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AC Voltage vs DC Voltage

All voltages and currents that we have discussed so far have been of the DC variety. The next section will describe the difference between AC and DC voltages.

Direct Current:
Direct current (DC) is the type of current that is supplied by batteries. The electrical force exerted by the battery is constant. This does not mean that it never changes, but it is not constantly changing polarity. The "difference of potential" (means the same as voltage) stays either positive or negative with respect to its "reference" (usually designated as ground).

Alternating Current:
Alternating current is different from DC in that it "periodically" changes polarity. "Periodically" in the United States is 120 times/second. This is 60 complete cycles per second. Different ways to express the amplitude/magnitude of an AC waveform will be covered on an upcoming page.

If you look at the diagram above you will see that the DC voltage is constant. The AC waveform (a sine wave in this example) is continuously changing. Let's say that the voltage of "Z" is 10 volts DC. The AC waveform has a few points on it marked. The instantaneous voltage at those points are listed below. Please understand that the voltages are only at that point in time. If the waveform voltage was measured with a volt meter, it would read approximately 10 volts AC. All voltages are referenced to the black line.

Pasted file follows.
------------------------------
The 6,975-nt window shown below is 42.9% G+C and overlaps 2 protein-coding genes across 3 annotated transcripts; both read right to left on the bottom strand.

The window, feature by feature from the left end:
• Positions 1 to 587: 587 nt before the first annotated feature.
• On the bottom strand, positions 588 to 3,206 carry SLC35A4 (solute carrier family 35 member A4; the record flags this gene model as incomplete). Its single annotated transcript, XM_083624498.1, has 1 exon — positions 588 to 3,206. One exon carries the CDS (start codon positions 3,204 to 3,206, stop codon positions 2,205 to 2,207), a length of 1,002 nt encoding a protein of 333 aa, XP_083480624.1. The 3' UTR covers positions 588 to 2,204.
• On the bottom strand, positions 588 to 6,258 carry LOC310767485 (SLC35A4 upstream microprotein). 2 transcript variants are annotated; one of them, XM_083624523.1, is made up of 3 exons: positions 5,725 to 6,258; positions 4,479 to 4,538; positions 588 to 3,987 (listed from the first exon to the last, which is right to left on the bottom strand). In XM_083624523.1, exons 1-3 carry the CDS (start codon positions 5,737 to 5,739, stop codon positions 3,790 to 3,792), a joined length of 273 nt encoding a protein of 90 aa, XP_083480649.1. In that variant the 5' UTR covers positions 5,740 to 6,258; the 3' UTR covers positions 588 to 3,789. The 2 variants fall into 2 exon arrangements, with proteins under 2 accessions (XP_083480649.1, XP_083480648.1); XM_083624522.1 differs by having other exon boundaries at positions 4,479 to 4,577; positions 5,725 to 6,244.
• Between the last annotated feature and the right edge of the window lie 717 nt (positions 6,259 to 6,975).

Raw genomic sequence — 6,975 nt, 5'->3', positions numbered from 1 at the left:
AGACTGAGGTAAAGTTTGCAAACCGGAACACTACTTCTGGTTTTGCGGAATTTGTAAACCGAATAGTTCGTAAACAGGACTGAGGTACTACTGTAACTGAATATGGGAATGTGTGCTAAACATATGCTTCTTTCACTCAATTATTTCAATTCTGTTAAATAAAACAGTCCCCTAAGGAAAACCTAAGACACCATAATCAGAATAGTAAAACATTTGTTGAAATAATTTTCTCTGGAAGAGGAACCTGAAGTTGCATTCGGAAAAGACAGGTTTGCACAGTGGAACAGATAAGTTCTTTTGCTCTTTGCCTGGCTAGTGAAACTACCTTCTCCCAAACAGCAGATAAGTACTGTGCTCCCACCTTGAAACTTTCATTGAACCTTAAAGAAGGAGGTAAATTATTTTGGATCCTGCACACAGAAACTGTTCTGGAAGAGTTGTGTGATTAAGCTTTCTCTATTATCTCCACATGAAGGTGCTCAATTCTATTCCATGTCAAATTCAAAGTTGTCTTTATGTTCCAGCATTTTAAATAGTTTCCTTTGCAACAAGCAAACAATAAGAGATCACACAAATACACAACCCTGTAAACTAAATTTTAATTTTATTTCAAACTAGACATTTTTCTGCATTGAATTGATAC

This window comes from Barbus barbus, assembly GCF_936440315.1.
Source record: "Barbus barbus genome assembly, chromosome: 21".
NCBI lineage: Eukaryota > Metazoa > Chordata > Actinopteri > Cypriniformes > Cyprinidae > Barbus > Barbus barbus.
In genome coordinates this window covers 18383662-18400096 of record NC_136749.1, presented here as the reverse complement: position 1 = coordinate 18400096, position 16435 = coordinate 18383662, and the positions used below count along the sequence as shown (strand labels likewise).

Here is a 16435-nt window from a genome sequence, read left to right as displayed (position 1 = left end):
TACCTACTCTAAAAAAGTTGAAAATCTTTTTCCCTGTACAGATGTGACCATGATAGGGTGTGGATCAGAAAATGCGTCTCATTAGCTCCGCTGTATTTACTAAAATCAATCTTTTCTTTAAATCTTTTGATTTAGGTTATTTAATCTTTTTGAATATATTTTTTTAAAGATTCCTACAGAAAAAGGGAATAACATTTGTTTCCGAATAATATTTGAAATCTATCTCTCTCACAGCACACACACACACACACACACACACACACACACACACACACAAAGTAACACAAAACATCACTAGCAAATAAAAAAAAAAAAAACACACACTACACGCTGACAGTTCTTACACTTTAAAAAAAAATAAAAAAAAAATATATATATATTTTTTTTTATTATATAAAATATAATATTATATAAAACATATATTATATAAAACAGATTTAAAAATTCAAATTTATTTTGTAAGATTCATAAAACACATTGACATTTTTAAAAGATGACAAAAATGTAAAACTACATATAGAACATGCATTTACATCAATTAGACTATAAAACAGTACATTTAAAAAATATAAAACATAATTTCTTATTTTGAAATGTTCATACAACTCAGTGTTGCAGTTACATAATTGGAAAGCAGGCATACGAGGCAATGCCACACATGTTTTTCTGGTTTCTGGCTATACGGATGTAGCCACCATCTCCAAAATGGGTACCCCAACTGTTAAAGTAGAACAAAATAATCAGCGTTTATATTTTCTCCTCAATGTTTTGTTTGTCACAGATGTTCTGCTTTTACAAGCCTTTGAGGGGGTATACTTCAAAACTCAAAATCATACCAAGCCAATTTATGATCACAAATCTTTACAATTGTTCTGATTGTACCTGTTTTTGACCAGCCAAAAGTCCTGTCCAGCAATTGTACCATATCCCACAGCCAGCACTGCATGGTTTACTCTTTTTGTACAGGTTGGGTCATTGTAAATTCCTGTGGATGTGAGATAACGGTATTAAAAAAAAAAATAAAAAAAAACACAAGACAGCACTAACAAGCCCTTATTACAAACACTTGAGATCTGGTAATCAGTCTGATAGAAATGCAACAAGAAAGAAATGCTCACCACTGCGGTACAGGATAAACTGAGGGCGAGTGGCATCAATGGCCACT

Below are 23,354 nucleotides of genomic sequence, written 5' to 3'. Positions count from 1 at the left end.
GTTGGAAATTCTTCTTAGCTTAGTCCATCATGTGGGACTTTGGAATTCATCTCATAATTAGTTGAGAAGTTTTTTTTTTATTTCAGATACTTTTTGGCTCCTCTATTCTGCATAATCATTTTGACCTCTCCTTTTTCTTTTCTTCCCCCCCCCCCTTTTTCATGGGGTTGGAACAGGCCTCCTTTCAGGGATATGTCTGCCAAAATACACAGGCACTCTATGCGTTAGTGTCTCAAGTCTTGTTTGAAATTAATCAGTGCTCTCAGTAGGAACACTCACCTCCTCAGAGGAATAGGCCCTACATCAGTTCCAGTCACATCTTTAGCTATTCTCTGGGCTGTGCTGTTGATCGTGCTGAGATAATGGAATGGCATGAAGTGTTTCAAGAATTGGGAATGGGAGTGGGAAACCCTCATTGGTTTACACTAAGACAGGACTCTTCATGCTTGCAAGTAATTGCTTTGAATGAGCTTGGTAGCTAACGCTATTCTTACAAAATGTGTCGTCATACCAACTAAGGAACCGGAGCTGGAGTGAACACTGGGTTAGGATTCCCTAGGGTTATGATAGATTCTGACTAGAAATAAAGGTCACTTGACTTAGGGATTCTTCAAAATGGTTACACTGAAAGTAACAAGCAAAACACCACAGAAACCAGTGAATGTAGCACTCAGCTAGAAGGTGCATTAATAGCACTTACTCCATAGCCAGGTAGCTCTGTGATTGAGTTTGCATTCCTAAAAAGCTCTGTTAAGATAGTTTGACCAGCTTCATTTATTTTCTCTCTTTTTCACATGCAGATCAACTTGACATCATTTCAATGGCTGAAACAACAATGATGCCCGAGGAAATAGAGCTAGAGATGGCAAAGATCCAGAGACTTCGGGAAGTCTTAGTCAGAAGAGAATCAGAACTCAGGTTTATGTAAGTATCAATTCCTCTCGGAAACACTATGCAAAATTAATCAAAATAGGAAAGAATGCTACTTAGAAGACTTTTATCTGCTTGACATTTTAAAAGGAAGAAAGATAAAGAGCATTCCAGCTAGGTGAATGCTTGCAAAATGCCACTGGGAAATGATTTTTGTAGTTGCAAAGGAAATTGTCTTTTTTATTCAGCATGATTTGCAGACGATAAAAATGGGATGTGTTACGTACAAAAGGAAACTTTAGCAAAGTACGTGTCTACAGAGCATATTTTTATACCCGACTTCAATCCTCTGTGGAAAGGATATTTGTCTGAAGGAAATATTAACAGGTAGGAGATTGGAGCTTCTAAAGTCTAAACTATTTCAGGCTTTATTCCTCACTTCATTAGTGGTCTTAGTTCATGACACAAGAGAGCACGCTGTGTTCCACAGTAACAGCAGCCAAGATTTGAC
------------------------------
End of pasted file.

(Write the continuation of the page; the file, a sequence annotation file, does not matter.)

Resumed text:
A. 11 volts B. 2 volts C. 5 volts D. -5 volts E. -13 volts

You should remember:
1.D.C. is a type of voltage which does NOT cross a point of reference at regular intervals.
2.A.C. is a type of voltage which DOES cross a point of reference at regular intervals.


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